The Progress of Christianity


THE foster mother of the new civilization was the Church. As the old order faded away in corruption, cowardice, and neglect, a unique army of churchmen rose to defend with energy and skill a regenerated stability and decency of life. The historic function of Christianity was to re-establish the moral basis of character and society by providing supernatural sanctions and support for the uncongenial commandments of social order; to instill into rude barbarians gentler ideals of conduct through a creed spontaneously compounded of myth and miracle, of fear and hope and love. There is an epic grandeur, sullied with superstition and cruelty, in the struggle of the new religion to capture, tame, and inspire the minds of brute or decadent men, to forge a uniting empire of faith that would again hold men together, as they had once been held by the magic of Greece or the majesty of Rome. Institutions and beliefs are the offspring of human needs, and understanding must be in terms of these necessities.


If art is the organization of materials, the Roman Catholic Church is among the most imposing masterpieces of history. Through nineteen centuries, each heavy with crisis, she has held her faithful together, following them with her ministrations to the ends of the earth, forming their minds, molding their morals, encouraging their fertility, solemnizing their marriages, consoling their bereavements, lifting their momentary lives into eternal drama, harvesting their gifts, surviving every heresy and revolt, and patiently building again every broken support of her power. How did this majestic institution grow?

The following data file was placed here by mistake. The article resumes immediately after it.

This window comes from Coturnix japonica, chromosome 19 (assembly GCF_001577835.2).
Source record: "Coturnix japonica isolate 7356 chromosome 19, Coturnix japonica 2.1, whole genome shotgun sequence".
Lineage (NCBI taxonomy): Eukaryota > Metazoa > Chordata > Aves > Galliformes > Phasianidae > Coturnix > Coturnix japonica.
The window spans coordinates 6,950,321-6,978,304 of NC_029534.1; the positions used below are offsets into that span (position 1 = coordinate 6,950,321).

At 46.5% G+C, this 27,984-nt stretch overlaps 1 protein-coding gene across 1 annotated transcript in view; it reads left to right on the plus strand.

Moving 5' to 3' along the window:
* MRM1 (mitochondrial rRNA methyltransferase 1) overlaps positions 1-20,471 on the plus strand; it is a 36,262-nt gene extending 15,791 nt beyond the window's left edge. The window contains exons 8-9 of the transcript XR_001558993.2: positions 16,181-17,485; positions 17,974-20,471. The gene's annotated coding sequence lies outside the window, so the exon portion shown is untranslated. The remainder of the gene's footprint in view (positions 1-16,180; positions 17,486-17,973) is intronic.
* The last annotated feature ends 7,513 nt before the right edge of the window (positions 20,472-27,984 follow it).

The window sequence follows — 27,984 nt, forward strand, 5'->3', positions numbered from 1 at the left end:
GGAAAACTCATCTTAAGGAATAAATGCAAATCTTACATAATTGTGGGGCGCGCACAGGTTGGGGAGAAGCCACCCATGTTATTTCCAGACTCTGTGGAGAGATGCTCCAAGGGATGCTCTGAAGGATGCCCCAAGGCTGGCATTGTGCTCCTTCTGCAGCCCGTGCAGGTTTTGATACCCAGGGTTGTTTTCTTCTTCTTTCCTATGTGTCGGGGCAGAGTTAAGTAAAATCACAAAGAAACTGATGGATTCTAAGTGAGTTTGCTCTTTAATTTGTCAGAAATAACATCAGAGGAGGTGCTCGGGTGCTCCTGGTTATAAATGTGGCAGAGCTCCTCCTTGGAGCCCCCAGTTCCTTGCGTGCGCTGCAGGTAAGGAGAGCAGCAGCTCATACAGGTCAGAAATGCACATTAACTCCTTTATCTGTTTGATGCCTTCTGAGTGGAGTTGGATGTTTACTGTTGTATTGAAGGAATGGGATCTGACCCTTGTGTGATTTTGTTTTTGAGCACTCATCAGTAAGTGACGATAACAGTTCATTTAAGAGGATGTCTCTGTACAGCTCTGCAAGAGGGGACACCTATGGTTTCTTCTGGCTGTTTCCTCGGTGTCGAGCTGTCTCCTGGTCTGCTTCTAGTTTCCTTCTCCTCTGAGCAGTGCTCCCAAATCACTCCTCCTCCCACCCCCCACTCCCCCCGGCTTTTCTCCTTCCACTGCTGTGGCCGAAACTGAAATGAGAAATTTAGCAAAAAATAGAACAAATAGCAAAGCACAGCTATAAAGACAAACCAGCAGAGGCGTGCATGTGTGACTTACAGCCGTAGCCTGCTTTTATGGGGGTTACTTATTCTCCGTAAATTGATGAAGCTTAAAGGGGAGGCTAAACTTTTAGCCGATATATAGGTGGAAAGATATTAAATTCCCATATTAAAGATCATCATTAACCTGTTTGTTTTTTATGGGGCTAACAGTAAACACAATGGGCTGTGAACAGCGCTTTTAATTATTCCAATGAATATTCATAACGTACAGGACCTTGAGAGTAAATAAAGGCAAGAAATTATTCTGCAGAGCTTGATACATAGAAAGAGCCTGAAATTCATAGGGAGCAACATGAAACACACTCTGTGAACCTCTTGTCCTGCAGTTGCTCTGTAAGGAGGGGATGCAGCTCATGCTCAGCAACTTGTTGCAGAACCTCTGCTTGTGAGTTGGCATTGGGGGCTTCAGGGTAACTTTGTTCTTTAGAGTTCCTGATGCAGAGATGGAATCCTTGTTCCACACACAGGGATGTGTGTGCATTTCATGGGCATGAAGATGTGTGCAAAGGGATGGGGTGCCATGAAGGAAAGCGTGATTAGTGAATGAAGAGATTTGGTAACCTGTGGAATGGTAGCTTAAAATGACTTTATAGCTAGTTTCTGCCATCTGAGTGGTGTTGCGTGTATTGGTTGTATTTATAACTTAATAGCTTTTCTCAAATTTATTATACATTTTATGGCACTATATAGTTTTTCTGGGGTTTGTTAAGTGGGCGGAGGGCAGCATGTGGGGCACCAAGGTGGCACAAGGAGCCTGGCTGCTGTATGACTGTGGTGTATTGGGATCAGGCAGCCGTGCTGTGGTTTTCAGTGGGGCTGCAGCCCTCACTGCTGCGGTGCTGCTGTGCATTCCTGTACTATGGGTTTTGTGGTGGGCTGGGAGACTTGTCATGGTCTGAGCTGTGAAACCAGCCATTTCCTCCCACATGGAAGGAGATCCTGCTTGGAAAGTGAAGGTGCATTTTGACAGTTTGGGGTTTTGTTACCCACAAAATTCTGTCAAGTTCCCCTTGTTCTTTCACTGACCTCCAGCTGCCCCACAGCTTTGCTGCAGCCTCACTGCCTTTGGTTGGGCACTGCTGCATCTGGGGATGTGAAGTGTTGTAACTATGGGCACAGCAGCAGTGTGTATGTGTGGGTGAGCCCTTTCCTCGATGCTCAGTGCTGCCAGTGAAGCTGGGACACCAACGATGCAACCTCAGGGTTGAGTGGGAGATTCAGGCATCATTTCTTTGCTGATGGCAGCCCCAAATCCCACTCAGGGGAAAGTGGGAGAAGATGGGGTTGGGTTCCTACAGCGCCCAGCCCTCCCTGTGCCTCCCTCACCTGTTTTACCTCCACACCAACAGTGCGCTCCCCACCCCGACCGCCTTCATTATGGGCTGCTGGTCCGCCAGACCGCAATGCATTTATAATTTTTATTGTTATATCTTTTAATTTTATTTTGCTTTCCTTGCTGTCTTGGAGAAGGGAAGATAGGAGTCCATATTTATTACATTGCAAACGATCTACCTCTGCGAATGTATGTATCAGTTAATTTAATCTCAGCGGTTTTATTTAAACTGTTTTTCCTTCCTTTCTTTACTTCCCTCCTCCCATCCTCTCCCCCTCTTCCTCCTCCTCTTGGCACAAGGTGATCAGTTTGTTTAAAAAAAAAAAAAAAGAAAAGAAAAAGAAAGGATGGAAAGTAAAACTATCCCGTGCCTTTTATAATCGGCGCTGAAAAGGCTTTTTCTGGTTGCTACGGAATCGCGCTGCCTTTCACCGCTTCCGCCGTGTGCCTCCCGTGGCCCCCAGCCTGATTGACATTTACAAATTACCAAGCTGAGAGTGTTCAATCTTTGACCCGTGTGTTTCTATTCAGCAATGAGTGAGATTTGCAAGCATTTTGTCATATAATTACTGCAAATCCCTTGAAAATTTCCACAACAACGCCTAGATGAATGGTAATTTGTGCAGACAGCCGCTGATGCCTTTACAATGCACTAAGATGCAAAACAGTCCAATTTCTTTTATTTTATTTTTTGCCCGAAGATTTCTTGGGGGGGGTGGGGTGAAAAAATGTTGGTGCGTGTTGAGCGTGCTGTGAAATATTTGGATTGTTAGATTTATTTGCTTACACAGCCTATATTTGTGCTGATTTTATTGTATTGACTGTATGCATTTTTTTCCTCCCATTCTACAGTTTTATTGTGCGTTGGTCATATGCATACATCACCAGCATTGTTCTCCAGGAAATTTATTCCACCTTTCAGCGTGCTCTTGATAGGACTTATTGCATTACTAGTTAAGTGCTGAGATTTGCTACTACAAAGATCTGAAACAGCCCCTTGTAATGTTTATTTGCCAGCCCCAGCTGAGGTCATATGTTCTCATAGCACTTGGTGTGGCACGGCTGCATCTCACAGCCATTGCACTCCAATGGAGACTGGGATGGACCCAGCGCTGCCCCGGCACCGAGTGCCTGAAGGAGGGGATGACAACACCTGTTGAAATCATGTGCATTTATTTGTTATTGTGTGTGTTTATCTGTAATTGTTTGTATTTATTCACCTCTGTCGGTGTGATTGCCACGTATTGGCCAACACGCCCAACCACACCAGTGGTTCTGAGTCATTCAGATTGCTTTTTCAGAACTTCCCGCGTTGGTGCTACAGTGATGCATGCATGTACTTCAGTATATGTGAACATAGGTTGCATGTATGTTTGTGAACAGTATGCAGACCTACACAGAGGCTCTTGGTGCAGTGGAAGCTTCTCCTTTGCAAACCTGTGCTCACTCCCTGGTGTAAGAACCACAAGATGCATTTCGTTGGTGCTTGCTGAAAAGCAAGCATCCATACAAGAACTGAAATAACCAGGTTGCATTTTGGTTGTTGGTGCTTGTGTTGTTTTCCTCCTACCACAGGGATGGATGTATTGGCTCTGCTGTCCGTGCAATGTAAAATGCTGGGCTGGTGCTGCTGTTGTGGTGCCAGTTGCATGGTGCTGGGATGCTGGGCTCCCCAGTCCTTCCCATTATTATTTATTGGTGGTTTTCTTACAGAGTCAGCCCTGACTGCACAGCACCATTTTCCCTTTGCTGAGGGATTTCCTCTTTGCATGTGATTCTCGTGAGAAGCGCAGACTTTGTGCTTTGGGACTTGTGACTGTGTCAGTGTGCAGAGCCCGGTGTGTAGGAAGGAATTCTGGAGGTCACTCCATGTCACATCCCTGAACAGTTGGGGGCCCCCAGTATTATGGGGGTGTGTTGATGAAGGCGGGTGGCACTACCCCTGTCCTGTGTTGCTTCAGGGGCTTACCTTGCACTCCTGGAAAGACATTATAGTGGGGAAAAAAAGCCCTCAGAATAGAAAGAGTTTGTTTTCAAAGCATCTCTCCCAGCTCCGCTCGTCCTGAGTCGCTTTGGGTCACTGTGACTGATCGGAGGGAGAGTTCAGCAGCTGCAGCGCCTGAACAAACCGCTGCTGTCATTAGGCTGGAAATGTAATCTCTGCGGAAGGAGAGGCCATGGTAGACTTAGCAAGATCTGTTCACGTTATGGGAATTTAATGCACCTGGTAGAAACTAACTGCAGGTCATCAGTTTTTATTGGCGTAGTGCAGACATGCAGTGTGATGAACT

It began in the spiritual hunger of men and women harassed with poverty, wearied with conflict, awed by mystery, or fearful of death. To millions of souls the Church brought a faith and hope that inspired and canceled death. That faith became their most precious possession, for which they would die or kill; and on that rock of hope the Church was built. It was at first a simple association of believers, an ecclesia or gathering. Each ecclesia or church chose one or more presbyteroi—elders, priests—to lead them, and one or more readers, acolytes, subdeacons, and deacons to assist the priest. As the worshipers grew in number, and their affairs became more complex, the congregations chose a priest or layman in each city to be an episcopos—overseer, bishop—to co-ordinate their functioning. As the number of bishops grew, they in turn required supervision and co-ordination; in the fourth century we hear of archbishops, metropolitans, or primates governing the bishops and the churches of a province. Over all these grades of clergy patriarchs held sway at Constantinople, Antioch, Jerusalem, Alexandria, and Rome. At the call of a patriarch or an emperor the bishops and archbishops convened in synods or councils. If a council represented only a province it was called provincial; if it represented only the East or the West it was called plenary; if both, it was general; if its decrees were accepted as binding upon all Christians, it was ecumenical—i.e., applying to the oikoumene, or (total Christian) inhabited world. The occasionally resultant unity gave the Church its name of Catholic, or universal.